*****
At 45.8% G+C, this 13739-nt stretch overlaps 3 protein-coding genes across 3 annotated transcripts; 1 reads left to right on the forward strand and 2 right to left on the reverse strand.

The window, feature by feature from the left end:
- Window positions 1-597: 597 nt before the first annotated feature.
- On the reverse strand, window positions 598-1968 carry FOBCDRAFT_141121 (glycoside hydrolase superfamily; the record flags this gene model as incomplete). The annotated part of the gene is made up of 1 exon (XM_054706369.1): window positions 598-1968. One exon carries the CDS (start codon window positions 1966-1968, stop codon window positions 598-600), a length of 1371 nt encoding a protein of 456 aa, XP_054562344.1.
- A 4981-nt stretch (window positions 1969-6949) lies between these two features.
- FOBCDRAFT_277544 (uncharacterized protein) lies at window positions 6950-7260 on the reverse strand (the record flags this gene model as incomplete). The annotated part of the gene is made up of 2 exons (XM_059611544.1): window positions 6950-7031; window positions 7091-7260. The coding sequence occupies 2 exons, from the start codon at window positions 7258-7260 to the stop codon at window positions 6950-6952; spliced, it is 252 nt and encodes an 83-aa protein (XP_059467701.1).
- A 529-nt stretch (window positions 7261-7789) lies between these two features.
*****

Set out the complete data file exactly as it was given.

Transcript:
At 45.8% G+C, this 13739-nt stretch overlaps 3 protein-coding genes across 3 annotated transcripts; 1 reads left to right on the forward strand and 2 right to left on the reverse strand.

The window, feature by feature from the left end:
- Window positions 1-597: 597 nt before the first annotated feature.
- On the reverse strand, window positions 598-1968 carry FOBCDRAFT_141121 (glycoside hydrolase superfamily; the record flags this gene model as incomplete). The annotated part of the gene is made up of 1 exon (XM_054706369.1): window positions 598-1968. One exon carries the CDS (start codon window positions 1966-1968, stop codon window positions 598-600), a length of 1371 nt encoding a protein of 456 aa, XP_054562344.1.
- A 4981-nt stretch (window positions 1969-6949) lies between these two features.
- FOBCDRAFT_277544 (uncharacterized protein) lies at window positions 6950-7260 on the reverse strand (the record flags this gene model as incomplete). The annotated part of the gene is made up of 2 exons (XM_059611544.1): window positions 6950-7031; window positions 7091-7260. The coding sequence occupies 2 exons, from the start codon at window positions 7258-7260 to the stop codon at window positions 6950-6952; spliced, it is 252 nt and encodes an 83-aa protein (XP_059467701.1).
- A 529-nt stretch (window positions 7261-7789) lies between these two features.